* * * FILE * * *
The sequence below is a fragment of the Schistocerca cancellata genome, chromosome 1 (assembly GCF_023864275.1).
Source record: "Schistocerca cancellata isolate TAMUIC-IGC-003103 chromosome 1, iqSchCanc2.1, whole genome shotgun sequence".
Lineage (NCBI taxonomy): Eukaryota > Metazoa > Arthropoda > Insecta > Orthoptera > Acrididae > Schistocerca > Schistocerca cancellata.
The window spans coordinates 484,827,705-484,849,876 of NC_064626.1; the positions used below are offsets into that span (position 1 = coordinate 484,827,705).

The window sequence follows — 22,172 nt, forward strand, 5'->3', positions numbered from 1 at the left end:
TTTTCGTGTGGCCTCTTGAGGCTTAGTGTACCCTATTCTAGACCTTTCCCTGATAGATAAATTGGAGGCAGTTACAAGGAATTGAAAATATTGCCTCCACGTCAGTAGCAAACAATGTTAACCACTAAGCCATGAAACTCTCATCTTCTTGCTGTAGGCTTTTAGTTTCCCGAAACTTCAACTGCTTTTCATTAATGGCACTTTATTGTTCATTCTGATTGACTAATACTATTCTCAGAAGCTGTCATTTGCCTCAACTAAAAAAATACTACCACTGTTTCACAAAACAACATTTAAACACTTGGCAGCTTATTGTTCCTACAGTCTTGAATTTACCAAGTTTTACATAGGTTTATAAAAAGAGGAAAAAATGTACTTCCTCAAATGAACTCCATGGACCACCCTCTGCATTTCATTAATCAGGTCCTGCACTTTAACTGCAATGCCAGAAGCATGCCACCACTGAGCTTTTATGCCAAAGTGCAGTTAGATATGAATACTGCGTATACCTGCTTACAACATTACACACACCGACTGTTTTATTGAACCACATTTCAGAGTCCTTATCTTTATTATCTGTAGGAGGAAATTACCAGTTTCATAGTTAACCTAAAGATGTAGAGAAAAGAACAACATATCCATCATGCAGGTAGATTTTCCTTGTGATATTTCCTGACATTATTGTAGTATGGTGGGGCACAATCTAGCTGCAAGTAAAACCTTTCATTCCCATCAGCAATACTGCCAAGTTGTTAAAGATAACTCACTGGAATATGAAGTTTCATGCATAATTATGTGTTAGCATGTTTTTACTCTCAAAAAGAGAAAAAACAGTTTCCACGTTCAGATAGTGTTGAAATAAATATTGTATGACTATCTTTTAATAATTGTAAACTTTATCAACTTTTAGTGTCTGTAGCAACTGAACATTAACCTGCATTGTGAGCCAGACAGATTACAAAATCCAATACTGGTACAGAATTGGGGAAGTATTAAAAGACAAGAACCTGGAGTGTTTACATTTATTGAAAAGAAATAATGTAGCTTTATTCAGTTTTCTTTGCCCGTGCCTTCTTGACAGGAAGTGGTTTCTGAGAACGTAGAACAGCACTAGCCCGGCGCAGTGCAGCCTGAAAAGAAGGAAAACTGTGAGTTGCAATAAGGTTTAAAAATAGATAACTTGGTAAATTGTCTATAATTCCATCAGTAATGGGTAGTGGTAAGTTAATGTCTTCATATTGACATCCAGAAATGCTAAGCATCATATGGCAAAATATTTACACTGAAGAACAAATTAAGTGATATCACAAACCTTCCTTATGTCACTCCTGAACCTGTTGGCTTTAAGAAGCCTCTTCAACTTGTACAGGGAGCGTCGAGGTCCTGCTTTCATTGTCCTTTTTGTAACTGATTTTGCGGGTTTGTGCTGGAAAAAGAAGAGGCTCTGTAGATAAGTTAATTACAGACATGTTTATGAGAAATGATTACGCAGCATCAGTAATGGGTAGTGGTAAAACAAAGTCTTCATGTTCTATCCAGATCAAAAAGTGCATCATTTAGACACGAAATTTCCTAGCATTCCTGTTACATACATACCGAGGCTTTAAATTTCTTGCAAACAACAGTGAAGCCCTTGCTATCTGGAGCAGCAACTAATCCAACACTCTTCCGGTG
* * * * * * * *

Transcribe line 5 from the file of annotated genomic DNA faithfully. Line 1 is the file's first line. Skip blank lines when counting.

The window sequence follows — 22,172 nt, forward strand, 5'->3', positions numbered from 1 at the left end: